Then came George Best. For the first time, in a nation just as team conscious as America, a single presence seemed to dominate the stage; from the appearance of the players to the style of the game itself, things would never be the same again. Even though now he seems one of many, it is sheer nonsense to group Best with his imitators. He was an original, he was to soccer what the Beatles were to music out of Liverpool, what Carnaby Street was to fashion. He not only brought a new genius to the game, he transformed it into entertainment, a word some officials still cannot abide.
But George Best did not create himself, did not sit down one day at Old Trafford and say, "I think I will be different." It was the mood of the people that made him, and he moved upon it like a bottle on the sea, sometimes smoothly, often turbulently. Expressing that mood more and more with each new day of his young life, he became, and is, the epitome of the hero, meaning that he is what we are not, that he is unlike anything or anyone who trudges through our environment. It is a time of romantic longing, and few have satisfied it more than George Best. He is now the ultimate hero of the working class, which gorges itself on pieces of him every Saturday afternoon, and a flesh and blood fantasy to English soccer's growing new audience, the young and the beautiful and the hip who cannot distinguish between reality and role, to whom everything is a scene out of a movie ("like a scene out of Casablanca, damn it...you know, with a fan on the ceiling in this Moroccan bar").
Not even in the tweedy isolation of Blossoms Lane up in Manchester, where Best owns a house and often broods these days, can he shut out the hysteria, evade the reach of those who want to be near him. "It was once quiet in Blossoms Lane," says a woman on a nearby farm. "Now the place has become a Sunday drive-out, a main stop for tour coaches, and cars are passing up and down all hours with people just gaping out and teen-agers stomping all over my lovely garden hoping for a glimpse of him." One of the men who worked on the house says, "It was a public monument before the roof went up. On Sundays you could not park for the sightseers and girls who came out to watch the work. Why, when we advertised for general laborers the replies were five times the normal. Forty instead of the expected eight! Best was always Georgie to the workmen. I can see him now, sitting on a wall during tea breaks having a cup from a laborer's brew can."
Quiet and running colors, the late October day up on Blossoms Lane seemed far removed from the shadow of the Irish war, but there it was, like shrapnel in your cornflakes. Police rimmed the Best house, not because another girl had recently thumbed her way to his house to present her dreamings at his front door but because his life had been threatened a week before, and now a woman had reported that two men had rung her bell, asking for Best's address. One of them, she said, had a gun.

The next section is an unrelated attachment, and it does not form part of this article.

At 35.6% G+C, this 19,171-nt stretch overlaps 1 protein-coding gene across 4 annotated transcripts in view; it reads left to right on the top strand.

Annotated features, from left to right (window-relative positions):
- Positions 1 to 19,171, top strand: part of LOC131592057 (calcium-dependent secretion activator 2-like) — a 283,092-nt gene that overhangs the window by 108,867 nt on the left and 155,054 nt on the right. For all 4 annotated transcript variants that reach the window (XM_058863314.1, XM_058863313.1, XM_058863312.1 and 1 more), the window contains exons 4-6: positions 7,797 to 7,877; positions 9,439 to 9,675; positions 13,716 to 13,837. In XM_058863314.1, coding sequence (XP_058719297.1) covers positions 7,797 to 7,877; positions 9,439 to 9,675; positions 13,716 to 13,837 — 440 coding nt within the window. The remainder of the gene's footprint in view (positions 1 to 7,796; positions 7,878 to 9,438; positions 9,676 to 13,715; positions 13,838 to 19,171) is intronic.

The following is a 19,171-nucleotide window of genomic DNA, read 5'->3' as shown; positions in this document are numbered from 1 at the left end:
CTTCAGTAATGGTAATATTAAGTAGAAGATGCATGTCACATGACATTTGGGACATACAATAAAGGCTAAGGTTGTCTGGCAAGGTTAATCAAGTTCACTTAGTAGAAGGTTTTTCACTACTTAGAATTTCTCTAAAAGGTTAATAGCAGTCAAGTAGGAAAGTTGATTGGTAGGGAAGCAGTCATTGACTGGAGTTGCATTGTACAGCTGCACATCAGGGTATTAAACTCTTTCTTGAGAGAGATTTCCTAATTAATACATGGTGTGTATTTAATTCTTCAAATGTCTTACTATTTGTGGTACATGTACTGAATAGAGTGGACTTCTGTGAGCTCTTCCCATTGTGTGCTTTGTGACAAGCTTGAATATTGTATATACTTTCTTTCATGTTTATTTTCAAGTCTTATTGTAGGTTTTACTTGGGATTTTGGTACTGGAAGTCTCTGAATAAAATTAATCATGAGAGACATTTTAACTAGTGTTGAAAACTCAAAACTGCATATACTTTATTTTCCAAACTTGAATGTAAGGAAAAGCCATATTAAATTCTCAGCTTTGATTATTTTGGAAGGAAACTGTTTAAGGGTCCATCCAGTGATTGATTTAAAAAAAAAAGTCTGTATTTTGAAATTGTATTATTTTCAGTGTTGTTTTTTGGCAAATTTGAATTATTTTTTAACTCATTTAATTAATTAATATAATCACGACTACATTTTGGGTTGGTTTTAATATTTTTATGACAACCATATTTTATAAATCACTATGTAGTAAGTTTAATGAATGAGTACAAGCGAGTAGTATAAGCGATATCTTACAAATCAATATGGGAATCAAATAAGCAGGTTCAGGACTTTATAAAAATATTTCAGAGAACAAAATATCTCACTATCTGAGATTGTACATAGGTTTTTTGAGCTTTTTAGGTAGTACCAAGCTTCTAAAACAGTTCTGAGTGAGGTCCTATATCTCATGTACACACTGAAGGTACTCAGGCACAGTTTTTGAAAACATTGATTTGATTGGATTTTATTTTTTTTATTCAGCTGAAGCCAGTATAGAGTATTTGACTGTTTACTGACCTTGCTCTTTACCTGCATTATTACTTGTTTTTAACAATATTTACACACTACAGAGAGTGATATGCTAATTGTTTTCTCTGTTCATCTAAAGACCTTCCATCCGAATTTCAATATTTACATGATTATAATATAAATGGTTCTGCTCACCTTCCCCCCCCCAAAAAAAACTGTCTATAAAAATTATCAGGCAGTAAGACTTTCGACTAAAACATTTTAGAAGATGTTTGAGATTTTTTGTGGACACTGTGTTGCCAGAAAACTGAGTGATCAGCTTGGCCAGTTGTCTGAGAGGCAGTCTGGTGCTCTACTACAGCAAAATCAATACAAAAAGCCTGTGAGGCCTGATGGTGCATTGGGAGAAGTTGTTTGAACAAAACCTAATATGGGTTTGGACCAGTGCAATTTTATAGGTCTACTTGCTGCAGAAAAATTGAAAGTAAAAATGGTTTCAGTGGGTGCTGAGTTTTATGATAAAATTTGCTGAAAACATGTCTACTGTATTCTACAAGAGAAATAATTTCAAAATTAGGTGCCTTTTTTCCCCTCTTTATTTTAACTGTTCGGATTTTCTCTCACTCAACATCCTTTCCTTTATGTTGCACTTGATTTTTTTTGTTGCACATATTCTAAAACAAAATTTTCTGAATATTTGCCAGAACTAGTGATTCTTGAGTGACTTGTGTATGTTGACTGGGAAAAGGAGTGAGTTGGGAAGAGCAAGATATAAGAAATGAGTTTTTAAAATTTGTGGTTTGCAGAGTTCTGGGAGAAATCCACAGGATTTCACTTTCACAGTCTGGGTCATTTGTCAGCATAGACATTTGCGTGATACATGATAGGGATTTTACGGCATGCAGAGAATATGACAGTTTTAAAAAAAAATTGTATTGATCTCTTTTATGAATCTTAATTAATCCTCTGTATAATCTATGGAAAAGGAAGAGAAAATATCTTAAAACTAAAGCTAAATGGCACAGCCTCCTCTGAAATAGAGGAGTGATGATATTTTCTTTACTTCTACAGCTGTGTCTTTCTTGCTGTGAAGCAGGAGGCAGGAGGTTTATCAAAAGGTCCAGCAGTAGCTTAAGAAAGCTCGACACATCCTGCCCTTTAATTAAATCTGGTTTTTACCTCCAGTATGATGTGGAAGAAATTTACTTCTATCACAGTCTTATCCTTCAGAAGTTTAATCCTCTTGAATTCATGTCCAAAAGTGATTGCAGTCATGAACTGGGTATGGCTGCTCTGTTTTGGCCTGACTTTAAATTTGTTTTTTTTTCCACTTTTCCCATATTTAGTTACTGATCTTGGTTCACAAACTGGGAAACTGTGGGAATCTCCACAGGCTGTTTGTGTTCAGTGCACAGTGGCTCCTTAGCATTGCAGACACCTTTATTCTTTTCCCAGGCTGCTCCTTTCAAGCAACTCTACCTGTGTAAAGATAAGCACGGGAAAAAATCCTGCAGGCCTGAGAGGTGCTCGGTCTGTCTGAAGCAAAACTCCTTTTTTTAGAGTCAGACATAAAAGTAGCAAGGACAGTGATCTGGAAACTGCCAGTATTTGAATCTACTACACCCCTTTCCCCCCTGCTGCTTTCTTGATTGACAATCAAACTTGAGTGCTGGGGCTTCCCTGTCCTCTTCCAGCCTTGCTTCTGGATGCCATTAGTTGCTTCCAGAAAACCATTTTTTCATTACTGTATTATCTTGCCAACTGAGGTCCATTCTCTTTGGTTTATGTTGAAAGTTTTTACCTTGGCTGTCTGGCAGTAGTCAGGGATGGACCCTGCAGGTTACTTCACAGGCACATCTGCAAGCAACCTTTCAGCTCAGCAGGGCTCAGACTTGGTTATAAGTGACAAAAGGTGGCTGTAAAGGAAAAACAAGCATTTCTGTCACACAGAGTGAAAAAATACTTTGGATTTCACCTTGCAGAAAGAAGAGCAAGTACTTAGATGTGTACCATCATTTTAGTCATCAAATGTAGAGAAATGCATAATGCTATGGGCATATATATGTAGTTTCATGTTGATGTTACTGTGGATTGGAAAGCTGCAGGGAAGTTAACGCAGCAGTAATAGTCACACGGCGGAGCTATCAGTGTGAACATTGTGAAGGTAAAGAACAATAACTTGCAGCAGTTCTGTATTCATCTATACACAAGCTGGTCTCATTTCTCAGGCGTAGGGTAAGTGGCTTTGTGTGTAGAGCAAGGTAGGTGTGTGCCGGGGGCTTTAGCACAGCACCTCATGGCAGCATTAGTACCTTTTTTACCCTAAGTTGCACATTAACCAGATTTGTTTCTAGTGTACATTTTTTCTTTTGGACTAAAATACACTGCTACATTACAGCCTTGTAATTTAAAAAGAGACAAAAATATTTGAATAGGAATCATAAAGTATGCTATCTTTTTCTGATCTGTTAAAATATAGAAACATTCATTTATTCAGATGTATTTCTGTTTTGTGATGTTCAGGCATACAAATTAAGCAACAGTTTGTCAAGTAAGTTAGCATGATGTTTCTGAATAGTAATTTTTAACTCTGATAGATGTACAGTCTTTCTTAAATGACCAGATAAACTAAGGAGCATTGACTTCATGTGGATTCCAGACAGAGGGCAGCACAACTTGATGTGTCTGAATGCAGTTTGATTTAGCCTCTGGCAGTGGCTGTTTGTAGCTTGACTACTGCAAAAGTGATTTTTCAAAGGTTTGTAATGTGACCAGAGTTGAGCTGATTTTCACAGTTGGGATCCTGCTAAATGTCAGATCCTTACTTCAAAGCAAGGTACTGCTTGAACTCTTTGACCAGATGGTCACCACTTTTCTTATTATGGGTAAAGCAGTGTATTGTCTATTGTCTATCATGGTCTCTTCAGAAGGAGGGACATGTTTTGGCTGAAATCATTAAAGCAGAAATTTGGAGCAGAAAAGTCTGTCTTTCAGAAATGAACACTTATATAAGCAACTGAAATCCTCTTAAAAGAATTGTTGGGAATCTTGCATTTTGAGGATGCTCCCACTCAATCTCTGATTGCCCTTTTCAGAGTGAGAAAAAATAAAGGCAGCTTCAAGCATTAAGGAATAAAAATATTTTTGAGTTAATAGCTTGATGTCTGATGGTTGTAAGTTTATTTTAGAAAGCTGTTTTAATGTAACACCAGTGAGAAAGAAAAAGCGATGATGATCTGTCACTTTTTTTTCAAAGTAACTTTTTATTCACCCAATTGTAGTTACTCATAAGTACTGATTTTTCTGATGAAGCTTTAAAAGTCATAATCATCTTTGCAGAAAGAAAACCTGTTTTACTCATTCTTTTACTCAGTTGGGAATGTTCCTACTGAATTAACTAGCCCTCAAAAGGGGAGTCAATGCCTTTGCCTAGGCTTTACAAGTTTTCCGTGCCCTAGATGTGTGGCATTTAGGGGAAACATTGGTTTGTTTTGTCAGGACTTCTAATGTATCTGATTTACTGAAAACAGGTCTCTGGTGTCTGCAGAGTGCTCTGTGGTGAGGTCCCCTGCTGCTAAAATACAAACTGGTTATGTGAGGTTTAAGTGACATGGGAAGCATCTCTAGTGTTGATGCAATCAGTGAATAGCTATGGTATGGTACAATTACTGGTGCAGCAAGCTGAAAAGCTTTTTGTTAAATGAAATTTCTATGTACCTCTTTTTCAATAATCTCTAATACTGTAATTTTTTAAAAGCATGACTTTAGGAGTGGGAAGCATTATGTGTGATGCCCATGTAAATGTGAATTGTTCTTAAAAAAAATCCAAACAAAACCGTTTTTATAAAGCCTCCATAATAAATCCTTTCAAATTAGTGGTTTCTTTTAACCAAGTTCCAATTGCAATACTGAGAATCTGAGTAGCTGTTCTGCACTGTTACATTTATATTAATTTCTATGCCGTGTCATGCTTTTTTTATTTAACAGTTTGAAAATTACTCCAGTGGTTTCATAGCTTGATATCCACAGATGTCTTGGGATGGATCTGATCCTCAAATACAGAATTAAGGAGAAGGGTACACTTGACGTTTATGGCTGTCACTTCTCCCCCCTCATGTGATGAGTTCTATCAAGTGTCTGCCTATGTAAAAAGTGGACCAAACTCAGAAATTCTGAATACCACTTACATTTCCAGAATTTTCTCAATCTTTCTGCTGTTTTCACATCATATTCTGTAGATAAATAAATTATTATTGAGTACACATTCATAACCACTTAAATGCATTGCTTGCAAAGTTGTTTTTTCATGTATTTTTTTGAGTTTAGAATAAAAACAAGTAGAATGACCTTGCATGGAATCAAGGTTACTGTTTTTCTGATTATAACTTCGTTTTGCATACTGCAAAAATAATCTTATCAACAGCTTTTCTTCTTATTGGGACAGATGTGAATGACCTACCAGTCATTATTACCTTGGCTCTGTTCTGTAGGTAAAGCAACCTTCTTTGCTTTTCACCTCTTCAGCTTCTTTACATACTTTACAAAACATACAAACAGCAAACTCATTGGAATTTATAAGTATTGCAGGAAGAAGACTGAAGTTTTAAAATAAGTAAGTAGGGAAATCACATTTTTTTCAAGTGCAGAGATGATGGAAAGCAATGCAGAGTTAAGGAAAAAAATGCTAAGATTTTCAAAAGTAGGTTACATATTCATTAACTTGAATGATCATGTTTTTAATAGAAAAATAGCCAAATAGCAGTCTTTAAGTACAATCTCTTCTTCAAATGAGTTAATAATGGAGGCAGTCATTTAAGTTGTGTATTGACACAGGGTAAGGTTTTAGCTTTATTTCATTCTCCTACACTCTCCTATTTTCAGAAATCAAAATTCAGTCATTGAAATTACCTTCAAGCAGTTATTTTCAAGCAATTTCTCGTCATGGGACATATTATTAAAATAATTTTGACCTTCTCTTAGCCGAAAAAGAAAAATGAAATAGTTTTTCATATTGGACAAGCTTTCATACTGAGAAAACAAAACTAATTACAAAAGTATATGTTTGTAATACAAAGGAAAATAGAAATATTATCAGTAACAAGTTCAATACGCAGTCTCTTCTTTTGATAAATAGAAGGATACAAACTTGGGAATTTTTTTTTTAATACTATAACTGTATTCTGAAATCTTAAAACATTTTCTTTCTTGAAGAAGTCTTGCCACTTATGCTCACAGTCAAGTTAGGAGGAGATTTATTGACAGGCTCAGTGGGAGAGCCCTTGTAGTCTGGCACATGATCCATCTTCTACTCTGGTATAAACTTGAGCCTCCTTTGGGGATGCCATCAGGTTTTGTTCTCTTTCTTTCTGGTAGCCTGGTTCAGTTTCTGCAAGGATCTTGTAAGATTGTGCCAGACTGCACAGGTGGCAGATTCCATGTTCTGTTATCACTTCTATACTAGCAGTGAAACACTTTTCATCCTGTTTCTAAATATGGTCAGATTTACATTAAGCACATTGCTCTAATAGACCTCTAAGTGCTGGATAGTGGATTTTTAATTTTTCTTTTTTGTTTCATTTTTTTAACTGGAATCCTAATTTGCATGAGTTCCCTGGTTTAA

As he opened the door, having peeked through the window and waved to the police, the lunacy of Ulster was etched deeply on the face of George Best, and rightly so: when it comes to Ulster, birth and blood are not gainsaid by altering one's geography. "The Protestants are getting more Protestant," says Best, "and the Catholics more Catholic. Even the wildest rumors are believed over there. They're saying I gave Ian Paisley ¬£3,000 to help finance one of his churches. Imagine anything more ridiculous. But that's the kind of thing that can get you shot. It's so horrible, and there seems no way out." He guides his visitors through the great windowed house, which cost him ¬£40,000 and is replete with the gadgetry and comfort and—to some—the ostentation of sudden success: a mammoth color television and stereo that disappears by remote control, a large wine rack, a sunken tub that looks like an empty lake, a game room from which he once threw a pool cue through the window in a moment of lonely rage.
Now, walking from window to window, he pauses to comment, "If a sniper wanted to do a job on you he couldn't pick a better place." He adds that it was not really injury, as had been claimed, that prevented him from playing for Ireland. He says he has been told that if he goes there he will never make it back to England. He appears agitated; the deep-set blue eyes with the half-inch lashes that are forever being mentioned on women's pages are empty, the face, with its pall of a beard, grows darker in the dying light. It is not existence on the precipice of danger that bothers him so much but danger's intrusiveness, its coming at a time when he was performing as no other British player before him, all with a zest and joy that critics once contended had been doused by his fame.